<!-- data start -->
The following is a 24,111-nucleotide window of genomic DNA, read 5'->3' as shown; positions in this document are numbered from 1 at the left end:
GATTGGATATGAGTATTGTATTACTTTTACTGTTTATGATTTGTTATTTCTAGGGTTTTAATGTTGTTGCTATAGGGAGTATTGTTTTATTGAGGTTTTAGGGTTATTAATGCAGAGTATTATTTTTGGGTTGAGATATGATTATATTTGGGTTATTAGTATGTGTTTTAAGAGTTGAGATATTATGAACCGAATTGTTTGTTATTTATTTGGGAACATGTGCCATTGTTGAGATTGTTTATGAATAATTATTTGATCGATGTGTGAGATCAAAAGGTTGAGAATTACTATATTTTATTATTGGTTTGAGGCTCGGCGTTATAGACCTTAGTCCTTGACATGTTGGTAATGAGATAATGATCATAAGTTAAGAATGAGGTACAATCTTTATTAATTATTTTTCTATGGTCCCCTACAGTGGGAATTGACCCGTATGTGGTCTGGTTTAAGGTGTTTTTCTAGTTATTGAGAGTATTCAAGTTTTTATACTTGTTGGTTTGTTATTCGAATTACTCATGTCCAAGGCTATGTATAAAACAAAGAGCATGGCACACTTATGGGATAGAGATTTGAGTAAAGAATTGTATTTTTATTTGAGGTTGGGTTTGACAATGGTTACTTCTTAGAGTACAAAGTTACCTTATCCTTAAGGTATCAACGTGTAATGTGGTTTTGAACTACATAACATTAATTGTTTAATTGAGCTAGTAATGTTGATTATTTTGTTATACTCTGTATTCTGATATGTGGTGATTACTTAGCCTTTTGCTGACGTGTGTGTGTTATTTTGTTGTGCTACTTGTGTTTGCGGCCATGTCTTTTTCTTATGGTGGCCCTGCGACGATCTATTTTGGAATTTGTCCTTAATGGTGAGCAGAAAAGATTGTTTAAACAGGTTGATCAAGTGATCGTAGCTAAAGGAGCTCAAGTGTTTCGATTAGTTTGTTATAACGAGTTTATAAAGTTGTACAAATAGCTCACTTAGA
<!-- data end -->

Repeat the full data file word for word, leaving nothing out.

The following is a 24,111-nucleotide window of genomic DNA, read 5'->3' as shown; positions in this document are numbered from 1 at the left end:
GATTGGATATGAGTATTGTATTACTTTTACTGTTTATGATTTGTTATTTCTAGGGTTTTAATGTTGTTGCTATAGGGAGTATTGTTTTATTGAGGTTTTAGGGTTATTAATGCAGAGTATTATTTTTGGGTTGAGATATGATTATATTTGGGTTATTAGTATGTGTTTTAAGAGTTGAGATATTATGAACCGAATTGTTTGTTATTTATTTGGGAACATGTGCCATTGTTGAGATTGTTTATGAATAATTATTTGATCGATGTGTGAGATCAAAAGGTTGAGAATTACTATATTTTATTATTGGTTTGAGGCTCGGCGTTATAGACCTTAGTCCTTGACATGTTGGTAATGAGATAATGATCATAAGTTAAGAATGAGGTACAATCTTTATTAATTATTTTTCTATGGTCCCCTACAGTGGGAATTGACCCGTATGTGGTCTGGTTTAAGGTGTTTTTCTAGTTATTGAGAGTATTCAAGTTTTTATACTTGTTGGTTTGTTATTCGAATTACTCATGTCCAAGGCTATGTATAAAACAAAGAGCATGGCACACTTATGGGATAGAGATTTGAGTAAAGAATTGTATTTTTATTTGAGGTTGGGTTTGACAATGGTTACTTCTTAGAGTACAAAGTTACCTTATCCTTAAGGTATCAACGTGTAATGTGGTTTTGAACTACATAACATTAATTGTTTAATTGAGCTAGTAATGTTGATTATTTTGTTATACTCTGTATTCTGATATGTGGTGATTACTTAGCCTTTTGCTGACGTGTGTGTGTTATTTTGTTGTGCTACTTGTGTTTGCGGCCATGTCTTTTTCTTATGGTGGCCCTGCGACGATCTATTTTGGAATTTGTCCTTAATGGTGAGCAGAAAAGATTGTTTAAACAGGTTGATCAAGTGATCGTAGCTAAAGGAGCTCAAGTGTTTCGATTAGTTTGTTATAACGAGTTTATAAAGTTGTACAAATAGCTCACTTAGA